Raging Grannies

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A Raging Granny in Toronto.

The Raging Grannies (or just "Raging Grannies") are activist organizations in many cities and towns in Canada, the United States, and in other countries.[1] They are social justice activists, all women old enough to be grandmothers, who dress up in clothes that mock stereotypes of older women, and sing songs at protests. They typically write the lyrics themselves, putting their political messages to the tunes of well known songs. Their activism includes peace and environmental causes.

History[edit]

The first group started in Victoria, British Columbia, Canada over the winter of 1986/87. They originally called themselves "NERT—Nuclear Emergency Response Team".[2] The members believed the presence of US Navy nuclear-powered ships' presence in Victoria Harbour posed potential health and environmental risks to the city.[3]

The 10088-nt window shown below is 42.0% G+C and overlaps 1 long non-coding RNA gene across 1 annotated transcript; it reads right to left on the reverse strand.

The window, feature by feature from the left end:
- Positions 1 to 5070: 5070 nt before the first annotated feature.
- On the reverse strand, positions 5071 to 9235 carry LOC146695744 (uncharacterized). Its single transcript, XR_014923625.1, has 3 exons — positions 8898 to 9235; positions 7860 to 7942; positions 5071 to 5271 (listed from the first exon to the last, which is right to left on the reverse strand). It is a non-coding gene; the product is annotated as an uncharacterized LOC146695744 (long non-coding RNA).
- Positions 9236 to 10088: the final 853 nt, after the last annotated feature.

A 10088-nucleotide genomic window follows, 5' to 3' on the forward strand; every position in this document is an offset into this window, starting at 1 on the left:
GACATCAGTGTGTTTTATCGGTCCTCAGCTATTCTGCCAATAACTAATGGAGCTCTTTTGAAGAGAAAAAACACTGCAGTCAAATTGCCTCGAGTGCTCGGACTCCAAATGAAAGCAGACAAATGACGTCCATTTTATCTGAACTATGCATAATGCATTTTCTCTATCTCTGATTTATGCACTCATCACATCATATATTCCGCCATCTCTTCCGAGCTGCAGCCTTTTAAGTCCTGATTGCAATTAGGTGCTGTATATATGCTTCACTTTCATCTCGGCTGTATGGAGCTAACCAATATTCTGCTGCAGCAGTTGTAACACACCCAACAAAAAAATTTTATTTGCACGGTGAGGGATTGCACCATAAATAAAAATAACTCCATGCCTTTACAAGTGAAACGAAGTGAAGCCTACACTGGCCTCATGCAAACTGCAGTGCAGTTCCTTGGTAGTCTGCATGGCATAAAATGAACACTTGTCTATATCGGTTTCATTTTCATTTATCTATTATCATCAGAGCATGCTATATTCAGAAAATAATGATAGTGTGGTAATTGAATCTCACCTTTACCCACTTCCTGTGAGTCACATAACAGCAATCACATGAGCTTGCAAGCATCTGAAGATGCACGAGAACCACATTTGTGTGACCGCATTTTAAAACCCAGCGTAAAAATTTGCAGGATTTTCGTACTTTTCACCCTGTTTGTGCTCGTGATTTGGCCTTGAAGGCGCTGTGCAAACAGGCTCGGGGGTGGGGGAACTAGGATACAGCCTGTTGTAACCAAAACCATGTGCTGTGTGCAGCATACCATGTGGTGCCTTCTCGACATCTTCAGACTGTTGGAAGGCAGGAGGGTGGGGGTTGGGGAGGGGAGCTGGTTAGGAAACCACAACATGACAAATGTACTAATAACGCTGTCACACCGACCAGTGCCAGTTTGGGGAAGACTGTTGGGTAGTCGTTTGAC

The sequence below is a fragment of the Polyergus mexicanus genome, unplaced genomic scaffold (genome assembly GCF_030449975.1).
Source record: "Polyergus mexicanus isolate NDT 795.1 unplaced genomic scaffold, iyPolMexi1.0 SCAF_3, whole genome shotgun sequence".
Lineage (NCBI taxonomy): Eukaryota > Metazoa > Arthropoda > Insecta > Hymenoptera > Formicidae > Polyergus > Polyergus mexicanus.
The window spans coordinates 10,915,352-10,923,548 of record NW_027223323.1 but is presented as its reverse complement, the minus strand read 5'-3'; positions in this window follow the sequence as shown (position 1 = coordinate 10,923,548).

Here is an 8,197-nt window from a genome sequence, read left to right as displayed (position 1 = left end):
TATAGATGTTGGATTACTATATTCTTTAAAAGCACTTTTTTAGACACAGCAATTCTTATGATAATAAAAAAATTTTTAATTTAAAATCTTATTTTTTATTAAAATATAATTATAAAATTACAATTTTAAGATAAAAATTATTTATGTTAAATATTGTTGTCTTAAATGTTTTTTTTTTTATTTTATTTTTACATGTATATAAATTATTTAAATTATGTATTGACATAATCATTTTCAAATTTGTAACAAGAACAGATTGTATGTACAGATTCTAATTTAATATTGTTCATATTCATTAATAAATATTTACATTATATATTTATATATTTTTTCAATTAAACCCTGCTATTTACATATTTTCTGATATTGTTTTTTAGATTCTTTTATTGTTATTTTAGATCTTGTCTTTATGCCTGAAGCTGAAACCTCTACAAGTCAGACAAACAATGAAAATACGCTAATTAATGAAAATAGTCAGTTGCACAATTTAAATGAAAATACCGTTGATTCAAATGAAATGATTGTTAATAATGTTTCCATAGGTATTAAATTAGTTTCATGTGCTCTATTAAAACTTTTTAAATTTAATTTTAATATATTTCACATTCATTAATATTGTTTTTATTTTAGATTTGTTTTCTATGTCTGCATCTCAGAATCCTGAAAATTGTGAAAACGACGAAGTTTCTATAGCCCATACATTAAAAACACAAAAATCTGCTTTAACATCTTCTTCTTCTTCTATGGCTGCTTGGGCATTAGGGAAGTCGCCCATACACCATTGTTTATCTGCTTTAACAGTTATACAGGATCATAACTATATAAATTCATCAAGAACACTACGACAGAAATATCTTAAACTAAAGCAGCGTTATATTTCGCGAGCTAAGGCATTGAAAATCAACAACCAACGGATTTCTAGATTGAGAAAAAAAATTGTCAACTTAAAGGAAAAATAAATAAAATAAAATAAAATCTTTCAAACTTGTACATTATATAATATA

Notable events[edit]

The Calgary Raging Grannies performing in 2002

In May 2005, a California chapter of the Raging Grannies was allegedly spied upon by a unit of the California National Guard after it organized a Mother's Day anti-war rally. California State Senator Joe Dunn launched an investigation and the intelligence unit was subsequently shut down.[4]

In July 2005, five members of the group were charged with trespassing after they attempted to enlist at a US Army recruiting center in Tucson, Arizona. A spokesperson for the group said they wanted to enlist and be sent to Iraq so that their children and grandchildren could come home. A group also went to New York, where they were arrested for allegedly blocking access to a recruitment center in Times Square; on April 28, 2006, they were acquitted of all charges.[5]

The Action League of the San Francisco Bay Area Peninsula, as the group is known in the Bay Area, was the subject of the 2009 video documentary Raging Grannies.[6]

The Raging Grannies were also part of the "March against Monsanto" protest on Saturday May 25, 2013 to protest against genetically modified foods.[7]

See also[edit]

Further reading[edit]

References[edit]

External links[edit]